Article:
I WAS DETERMINED that my son, Max, would read before he entered kindergarten. Really determined. I read to him for hours on end; bought him early-reader books featuring his favorite Disney and Nickelodeon characters so he’d want to know the story; and after his fourth birthday, I enrolled him in Kumon (a Japanese tutorial system that requires that students as young as three do at least 30 minutes of homework every day). Parents: Kumon is the truth! After just a few months in the program, Max was sounding out words and counting to 100. He just turned 5, and he’s reading short books and doing basic addition. Sounds like a lot of work, but Max has a well-rounded schedule: He’s in a Spanish immersion school so he can become bilingual, and in addition to the usual list of sports that active 5-year-olds play, he’s in an art class and an improvisational acting class to work on his social skills and confidence. He’d also be in a piano class if the teacher, after three lessons, hadn’t fired him for being too squirmy!

Now, I realize that the above paragraph annoyed the bejeesus out of many people. To some of you, I’m sure I sound like a psycho “tiger mom,” pushing my son to excel at an

uncomfortable rate. But Max is superhappy, gregarious and still gets some TV and “veg” time; I’m just fully aware ofwhat he’s facing as an African-American boy and want him to be prepared. Why did I want him to read before kindergarten? Because every person I know with a Black boy in elementary school has had the same complaint: The teachers expect less of their sons and are quick to misunderstand their normal boy energy as “acting out.” Unsurprisingly, a little blonde girl and a Black boy who learn at the same rate and have the same capacity for

concentration get treated in vastly different ways.

There’s nothing I can do (or would do) to curb Max’s happy energy. But I do know that as a result of doing Kumon, he can sit down and focus—and his teachers will quickly realize how smart

he is so they will adjust their expectations accordingly. And if Max starts in the advanced class, then that is where he’ll stay. Expectation is the single greatest determination of achievement. Do I need my son to be the next president? That would be great, but I really don’t care what Max ultimately pursues as long as he does it with purpose and passion. I just want him to have a multitude of options, and for the choice to be his.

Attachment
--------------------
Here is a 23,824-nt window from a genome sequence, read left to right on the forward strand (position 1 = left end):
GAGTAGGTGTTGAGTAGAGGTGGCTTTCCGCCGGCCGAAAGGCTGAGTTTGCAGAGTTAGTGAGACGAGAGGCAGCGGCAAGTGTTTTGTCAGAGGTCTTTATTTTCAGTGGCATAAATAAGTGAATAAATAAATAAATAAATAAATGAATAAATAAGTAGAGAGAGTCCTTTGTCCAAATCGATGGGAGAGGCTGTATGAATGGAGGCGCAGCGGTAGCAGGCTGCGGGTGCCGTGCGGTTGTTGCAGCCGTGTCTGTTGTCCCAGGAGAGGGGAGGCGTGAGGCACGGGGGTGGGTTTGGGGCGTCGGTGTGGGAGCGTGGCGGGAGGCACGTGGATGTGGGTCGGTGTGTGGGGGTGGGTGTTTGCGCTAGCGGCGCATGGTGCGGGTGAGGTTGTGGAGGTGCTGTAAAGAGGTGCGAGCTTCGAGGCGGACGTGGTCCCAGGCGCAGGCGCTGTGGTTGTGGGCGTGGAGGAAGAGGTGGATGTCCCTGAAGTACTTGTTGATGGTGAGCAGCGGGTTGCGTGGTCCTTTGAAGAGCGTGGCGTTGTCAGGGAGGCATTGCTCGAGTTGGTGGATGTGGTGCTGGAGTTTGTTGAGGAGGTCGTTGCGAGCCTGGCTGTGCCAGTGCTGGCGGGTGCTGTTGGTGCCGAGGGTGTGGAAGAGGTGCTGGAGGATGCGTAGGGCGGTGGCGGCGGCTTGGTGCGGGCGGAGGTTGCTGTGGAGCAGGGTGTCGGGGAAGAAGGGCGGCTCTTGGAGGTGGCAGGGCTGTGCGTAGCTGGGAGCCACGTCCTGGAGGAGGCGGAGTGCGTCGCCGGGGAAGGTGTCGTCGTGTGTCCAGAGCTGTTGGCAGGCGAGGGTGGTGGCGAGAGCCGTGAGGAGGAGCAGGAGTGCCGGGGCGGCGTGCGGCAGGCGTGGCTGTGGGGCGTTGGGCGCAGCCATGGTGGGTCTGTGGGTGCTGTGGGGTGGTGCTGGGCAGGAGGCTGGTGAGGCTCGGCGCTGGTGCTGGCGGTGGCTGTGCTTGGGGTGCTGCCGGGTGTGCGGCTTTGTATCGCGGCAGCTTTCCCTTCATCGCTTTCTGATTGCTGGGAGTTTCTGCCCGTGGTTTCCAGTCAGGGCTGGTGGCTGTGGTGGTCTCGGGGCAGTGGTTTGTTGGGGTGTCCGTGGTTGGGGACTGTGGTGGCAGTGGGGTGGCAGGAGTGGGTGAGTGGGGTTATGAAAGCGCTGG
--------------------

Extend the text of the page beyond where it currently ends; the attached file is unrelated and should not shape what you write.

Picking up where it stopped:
Max is a very lucky boy: He has two parents who love him and who are intimately involved in his daily life. His father and I have one child and the resources to give him the best education possible. Unfortunately, my son’s situation is extremely anomalous. The overwhelming majority of African-American boys do not have Max’s advantages and will grow into men who

disproportionately face incarceration, substance abuse, low earning power, decreased political capital and a battalion of health issues. Of course, not every Black man is doing poorly, as is beautifully evidenced by our nation’s president. In putting together this issue, we worked with MSNBC correspondent Je. Johnson to create a special package that takes a hard look at the trials and tribulations that Black men face—and honors those who are successfully surmounting the obstacles to succeed and who have devoted their time to clearing a path for other Black boys and men to follow suit (p. 100).

If you have an African-American male child, please take a minute to think about what you can do to prepare him to succeed. Doing the very best we can to ensure that our boys are equipped with the tools necessary to achieve their goals is all that any of us can do. E-mail or hit me up on Twitter to let me know what you’re doing for your son.